or

<i>Maybe the optimization functionality should get added to all code
internally by default, removing the syntax inconsistency</i>

Q. But isn't this going to go right against Java's cross-platform
usability and backward compatibility?
No.
The only modification in your source code is the word "optimize" and
the two brace brackets(maybe not even that).

Then, how will it actually optimize?

Here, <i>the jvm needs modification</i>.
Java packages
<i>should continue to be distributed as they are being distributed
today</i>
-in the form of platform-independent jar and class files.
<b><i>no change at all there.</i></b>
However, a change in the JVM or an additional utility like jvmopt.dll,
which is basically a parser, C/C++-style native compiler, linker,
(all-in-one) which will reparse the bytecode - (if your machine has an
older JDK installation, this dll will obviously be absent and your
javac.exe will simply not optimize.

However, if your machine has Java 7(for example), a "tmp-bin" directory
will be created in which the code to be optimized
will be compiled into native dll code or exe code (don't jump, just
read to the end.....)
<b><i>only for the time of execution </i></b>
(and don't name the generated files .dll and .exe - basically to
prevent rampant reverse engineering and corruption of executable
formats) and then, when the execution is complete, this "tmp-bin"
directory will be cleaned up automatically (del *.*).

But jars and class files will continue to be <b>the same</b>.
<b>this is the most important thing.</b>

There is no change made to either the .class specification or the
bytecode specification or the jar specification.

The only changes are in
(1)javac.exe and
(2)java.exe and
(3)an additional jvmopt.dll and
(4)the "tmp-bin" directory.

Clearly, this is a workaround and hardly elegant, but utilitarian
nevertheless.

I know that the JSR process will reject it outright, but maybe it can
give some ideas to some experts.

I would like to know what ( or maybe what all ) is wrong with the idea.

The part about marking it to be optimized is a bad idea of course, but
the real kernel of the idea you are talking about is the caching the
native compilation of the classes. And that idea is not new. It was
actually supposed to originally be part of 1.5, but was removed very
early on. Maybe it will appear in 1.6.

In the proposal for 1.5 it basically cached the native compilation of
the classes in the standard API. It did not apply to user classes.
 
C

Chris Smith

Dale King said:
The part about marking it to be optimized is a bad idea of course, but
the real kernel of the idea you are talking about is the caching the
native compilation of the classes. And that idea is not new. It was
actually supposed to originally be part of 1.5, but was removed very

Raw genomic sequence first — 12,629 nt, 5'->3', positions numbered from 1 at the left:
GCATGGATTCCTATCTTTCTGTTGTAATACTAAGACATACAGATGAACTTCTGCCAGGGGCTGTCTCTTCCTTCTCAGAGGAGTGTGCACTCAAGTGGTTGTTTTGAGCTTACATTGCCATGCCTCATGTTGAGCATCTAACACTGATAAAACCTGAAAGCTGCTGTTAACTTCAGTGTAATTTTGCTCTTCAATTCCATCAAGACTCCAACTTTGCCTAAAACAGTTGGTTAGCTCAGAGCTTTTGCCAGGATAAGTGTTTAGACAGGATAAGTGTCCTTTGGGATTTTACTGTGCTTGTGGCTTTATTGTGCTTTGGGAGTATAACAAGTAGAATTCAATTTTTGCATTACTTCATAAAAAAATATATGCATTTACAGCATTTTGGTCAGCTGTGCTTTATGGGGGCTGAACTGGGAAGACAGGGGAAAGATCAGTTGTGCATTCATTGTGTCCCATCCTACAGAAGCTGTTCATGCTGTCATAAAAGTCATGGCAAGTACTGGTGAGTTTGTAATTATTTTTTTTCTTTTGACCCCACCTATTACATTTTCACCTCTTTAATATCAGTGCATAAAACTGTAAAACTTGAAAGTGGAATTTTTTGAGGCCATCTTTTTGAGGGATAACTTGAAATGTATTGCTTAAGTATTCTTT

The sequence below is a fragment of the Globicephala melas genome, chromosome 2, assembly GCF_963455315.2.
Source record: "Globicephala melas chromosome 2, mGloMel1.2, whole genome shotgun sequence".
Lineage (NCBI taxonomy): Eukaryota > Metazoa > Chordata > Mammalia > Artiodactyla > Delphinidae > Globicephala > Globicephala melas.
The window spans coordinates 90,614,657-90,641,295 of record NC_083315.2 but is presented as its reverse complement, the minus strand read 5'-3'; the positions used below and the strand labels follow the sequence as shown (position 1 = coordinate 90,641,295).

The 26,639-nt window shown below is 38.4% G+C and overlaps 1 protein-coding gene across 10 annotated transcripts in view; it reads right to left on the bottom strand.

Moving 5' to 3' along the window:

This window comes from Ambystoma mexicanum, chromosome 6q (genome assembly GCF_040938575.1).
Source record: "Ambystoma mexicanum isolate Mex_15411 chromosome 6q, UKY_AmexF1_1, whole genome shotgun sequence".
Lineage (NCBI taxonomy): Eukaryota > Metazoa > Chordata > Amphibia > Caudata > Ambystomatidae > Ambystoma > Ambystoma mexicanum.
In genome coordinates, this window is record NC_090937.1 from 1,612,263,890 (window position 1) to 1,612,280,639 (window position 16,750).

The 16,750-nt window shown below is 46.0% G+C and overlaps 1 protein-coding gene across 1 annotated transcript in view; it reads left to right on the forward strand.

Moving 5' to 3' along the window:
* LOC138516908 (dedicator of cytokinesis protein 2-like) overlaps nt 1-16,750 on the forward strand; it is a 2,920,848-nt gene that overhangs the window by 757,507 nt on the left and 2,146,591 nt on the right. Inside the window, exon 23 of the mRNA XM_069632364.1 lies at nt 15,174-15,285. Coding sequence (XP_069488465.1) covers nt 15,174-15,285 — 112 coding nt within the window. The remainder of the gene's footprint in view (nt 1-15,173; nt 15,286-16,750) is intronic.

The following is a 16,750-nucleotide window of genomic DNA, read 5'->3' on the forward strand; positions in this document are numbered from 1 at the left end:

early on. Maybe it will appear in 1.6.

If this didn't make it into 1.5, then what is the classes.jsa file all
about? I haven't been following JVM changes lately, but I assumed it
was some kind of a cache of precompiled classes.

--
www.designacourse.com
The Easiest Way To Train Anyone... Anywhere.

Chris Smith - Lead Software Developer/Technical Trainer
MindIQ Corporation
 
R

Roedy Green

That is a small fraction of the reason. The bulk of the work is in
the native methods that have been hand implemented on every platform.
 
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R

Roedy Green

Oddly, the trend has been to less and less optimisation of the byte
code. The reason is, compiling mindlessly makes things easier for the
machine code optimiser later on. It makes it easier to recognise
common patterns.

This is fine for HotSpot, but makes things worse for the tiny JVMs
that interpret. They need a byte code optimiser.
 
C

Chris Smith

Roedy Green said:
That is a small fraction of the reason. The bulk of the work is in
the native methods that have been hand implemented on every platform.

I'd add cross-platform API design as well. Various standard APIs in
Java are (whether elegantly or otherwise) explicitly designed for the
ability to write cross-platform code. Without that, bytecode and native
methods wouldn't make much difference.

--
www.designacourse.com
The Easiest Way To Train Anyone... Anywhere.

Chris Smith - Lead Software Developer/Technical Trainer
MindIQ Corporation
 
T

Thomas Hawtin

Chris said:
If this didn't make it into 1.5, then what is the classes.jsa file all
about? I haven't been following JVM changes lately, but I assumed it
was some kind of a cache of precompiled classes.

It's essentially rt.jar loaded into an internal, architecture-dependent
format. I believe with methods, fields and type references linked,
vtable equivalents, all string constants interned, etc.

Tom Hawtin
 
D

Dale King

Chris said:
If this didn't make it into 1.5, then what is the classes.jsa file all
about? I haven't been following JVM changes lately, but I assumed it
was some kind of a cache of precompiled classes.

Don't know. I know I read about it very early on in the list of features
for 1.5 and thought it was a great idea. A while back I was going to
reply to a post about this feature and was looking up the link to the